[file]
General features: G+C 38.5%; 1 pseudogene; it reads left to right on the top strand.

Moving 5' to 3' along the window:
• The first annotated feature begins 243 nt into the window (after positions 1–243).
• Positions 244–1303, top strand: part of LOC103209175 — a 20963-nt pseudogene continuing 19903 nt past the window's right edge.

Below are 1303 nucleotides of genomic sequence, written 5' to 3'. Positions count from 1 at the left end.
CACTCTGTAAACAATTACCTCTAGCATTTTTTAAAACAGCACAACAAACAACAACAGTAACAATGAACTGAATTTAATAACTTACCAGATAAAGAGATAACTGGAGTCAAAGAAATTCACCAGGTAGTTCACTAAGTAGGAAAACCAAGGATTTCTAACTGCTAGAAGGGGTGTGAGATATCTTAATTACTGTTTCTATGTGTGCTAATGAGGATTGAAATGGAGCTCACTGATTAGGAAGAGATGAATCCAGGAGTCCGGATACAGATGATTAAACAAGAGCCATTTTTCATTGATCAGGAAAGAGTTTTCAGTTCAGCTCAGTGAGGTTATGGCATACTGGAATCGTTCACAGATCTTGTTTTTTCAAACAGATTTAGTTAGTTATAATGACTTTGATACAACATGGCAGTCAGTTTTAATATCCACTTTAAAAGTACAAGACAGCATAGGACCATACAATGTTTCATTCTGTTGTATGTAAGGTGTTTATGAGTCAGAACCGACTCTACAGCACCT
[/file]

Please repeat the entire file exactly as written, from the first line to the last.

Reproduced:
General features: G+C 38.5%; 1 pseudogene; it reads left to right on the top strand.

Moving 5' to 3' along the window:
• The first annotated feature begins 243 nt into the window (after positions 1–243).
• Positions 244–1303, top strand: part of LOC103209175 — a 20963-nt pseudogene continuing 19903 nt past the window's right edge.

Below are 1303 nucleotides of genomic sequence, written 5' to 3'. Positions count from 1 at the left end.
CACTCTGTAAACAATTACCTCTAGCATTTTTTAAAACAGCACAACAAACAACAACAGTAACAATGAACTGAATTTAATAACTTACCAGATAAAGAGATAACTGGAGTCAAAGAAATTCACCAGGTAGTTCACTAAGTAGGAAAACCAAGGATTTCTAACTGCTAGAAGGGGTGTGAGATATCTTAATTACTGTTTCTATGTGTGCTAATGAGGATTGAAATGGAGCTCACTGATTAGGAAGAGATGAATCCAGGAGTCCGGATACAGATGATTAAACAAGAGCCATTTTTCATTGATCAGGAAAGAGTTTTCAGTTCAGCTCAGTGAGGTTATGGCATACTGGAATCGTTCACAGATCTTGTTTTTTCAAACAGATTTAGTTAGTTATAATGACTTTGATACAACATGGCAGTCAGTTTTAATATCCACTTTAAAAGTACAAGACAGCATAGGACCATACAATGTTTCATTCTGTTGTATGTAAGGTGTTTATGAGTCAGAACCGACTCTACAGCACCT